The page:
>>> read_vg_entry(0x40000)
VGEntry(part_count=2, table_offset=262176)
>>> read_vg_entry(0x40008)
VGEntry(part_count=0, table_offset=0)
>>> def read_part_table():
...     base_off = 0x40000
...     vgs = {}
...     for vg_num in xrange(4):
...         vg_ent = read_vg_entry(base_off + 8 * vg_num)
...         if vg_ent.part_count == 0:
...             continue
...         vgs[vg_num] = {}
...         for part_num in xrange(vg_ent.part_count):
...             off = vg_ent.table_offset + 8 * part_num
...             part = read_part_entry(off)
...             vgs[vg_num][part_num] = part
...     return vgs
>>> read_part_table()
{0: {0: PartEntry(offset=327680, type=1),
     1: PartEntry(offset=260046848, type=0)}}

The game data partition is encrypted using AES in CBC mode with a key stored in the partition header. This key is itself encrypted using a master key, which is the same on every Wii console, and is stored in One Time Programmable memory inside the Wii CPU at manufacturing time. This key has been known for a long time and can be found for example in the Dolphin code. AES CBC needs a key and an IV (Initial Vector) to proceed. The IV is also stored in the partition header: it is part of the title ID which uniquely identifies a game and is for example used to know where a game stores its data on the console NAND. We have all the informations we need to recover the game specific key (aka. title key), let's start by parsing the ticket, which is the data structure containing all the keys and infos we need about a title:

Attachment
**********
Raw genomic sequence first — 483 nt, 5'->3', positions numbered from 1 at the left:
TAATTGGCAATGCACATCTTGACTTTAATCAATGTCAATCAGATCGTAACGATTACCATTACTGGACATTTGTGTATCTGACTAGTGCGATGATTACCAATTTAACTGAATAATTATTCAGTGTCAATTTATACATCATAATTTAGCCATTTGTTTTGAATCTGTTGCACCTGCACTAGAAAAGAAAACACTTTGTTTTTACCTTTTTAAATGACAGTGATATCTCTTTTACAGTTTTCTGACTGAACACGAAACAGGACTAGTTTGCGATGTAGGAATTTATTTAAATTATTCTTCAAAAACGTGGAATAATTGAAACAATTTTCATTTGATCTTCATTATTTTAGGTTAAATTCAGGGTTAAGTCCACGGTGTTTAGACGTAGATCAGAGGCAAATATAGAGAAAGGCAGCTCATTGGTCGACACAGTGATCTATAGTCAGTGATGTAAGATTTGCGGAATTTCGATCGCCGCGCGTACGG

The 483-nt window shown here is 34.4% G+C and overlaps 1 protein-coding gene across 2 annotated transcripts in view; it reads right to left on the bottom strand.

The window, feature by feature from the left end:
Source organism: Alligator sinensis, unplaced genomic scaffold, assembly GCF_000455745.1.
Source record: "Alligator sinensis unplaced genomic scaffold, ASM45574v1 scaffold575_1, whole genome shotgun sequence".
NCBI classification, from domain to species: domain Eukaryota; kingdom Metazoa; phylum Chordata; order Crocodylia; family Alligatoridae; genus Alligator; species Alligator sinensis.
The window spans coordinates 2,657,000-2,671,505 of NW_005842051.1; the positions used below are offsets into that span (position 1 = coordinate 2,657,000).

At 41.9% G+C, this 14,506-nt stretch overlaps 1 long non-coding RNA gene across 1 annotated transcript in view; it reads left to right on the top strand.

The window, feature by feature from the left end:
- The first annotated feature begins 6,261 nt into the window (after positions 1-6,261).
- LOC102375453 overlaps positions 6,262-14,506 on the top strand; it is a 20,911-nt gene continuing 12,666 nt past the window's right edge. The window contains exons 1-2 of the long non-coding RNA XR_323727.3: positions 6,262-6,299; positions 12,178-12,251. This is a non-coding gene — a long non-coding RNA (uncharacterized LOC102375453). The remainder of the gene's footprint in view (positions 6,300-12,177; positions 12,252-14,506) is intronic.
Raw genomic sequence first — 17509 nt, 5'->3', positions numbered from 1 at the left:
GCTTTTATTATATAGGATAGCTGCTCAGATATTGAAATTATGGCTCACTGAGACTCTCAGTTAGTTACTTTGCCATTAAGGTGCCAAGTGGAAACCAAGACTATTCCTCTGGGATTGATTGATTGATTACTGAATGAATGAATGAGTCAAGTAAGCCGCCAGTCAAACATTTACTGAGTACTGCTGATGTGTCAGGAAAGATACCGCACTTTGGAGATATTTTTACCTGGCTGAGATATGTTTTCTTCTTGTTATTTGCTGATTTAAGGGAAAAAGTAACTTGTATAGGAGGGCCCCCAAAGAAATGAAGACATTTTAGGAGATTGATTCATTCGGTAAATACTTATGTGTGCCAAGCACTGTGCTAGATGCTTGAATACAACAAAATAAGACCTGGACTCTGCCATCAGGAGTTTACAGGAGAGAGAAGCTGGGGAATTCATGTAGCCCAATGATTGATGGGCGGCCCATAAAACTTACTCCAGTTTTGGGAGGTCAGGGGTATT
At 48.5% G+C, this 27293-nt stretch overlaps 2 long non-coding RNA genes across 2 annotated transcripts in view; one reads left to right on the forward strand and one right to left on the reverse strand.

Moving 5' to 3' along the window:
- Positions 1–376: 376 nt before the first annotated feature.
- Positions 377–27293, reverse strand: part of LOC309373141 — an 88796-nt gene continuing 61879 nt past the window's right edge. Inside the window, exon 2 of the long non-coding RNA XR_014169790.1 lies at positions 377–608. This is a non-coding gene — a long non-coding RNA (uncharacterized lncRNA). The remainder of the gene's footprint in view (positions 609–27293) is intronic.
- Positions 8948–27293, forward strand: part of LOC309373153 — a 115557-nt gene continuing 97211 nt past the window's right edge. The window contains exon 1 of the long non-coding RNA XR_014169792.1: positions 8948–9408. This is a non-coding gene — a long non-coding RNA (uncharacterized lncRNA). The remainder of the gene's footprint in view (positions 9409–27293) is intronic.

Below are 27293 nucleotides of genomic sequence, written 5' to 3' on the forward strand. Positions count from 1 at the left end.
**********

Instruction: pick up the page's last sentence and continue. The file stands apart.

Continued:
>>> Ticket = namedtuple('Ticket',
...     'enc_tit_key tit_id data_off data_len'
... )
>>> part = read_part_table()[0][1]
>>> fp.seek(part.offset)
>>> ticket = Ticket(*up('>447x16s13x16s204xLL', fp.read(704)))

For a reason I don't know, Nintendo did not use the whole title ID as the IV but only the first 8 bytes. The 8 other bytes are filled with 0. Let's decrypt the title key!

>>> master_key = '\xeb\xe4\x2a\x22\x5e\x85\x93\xe4'
>>> master_key += '\x48\xd9\xc5\x45\x73\x81\xaa\xf7'
>>> iv = ticket.tit_id[:8] + '\x00' * 8
>>> aes = AES.new(master_key, AES.MODE_CBC, iv)
>>> key = aes.decrypt(ticket.enc_tit_key)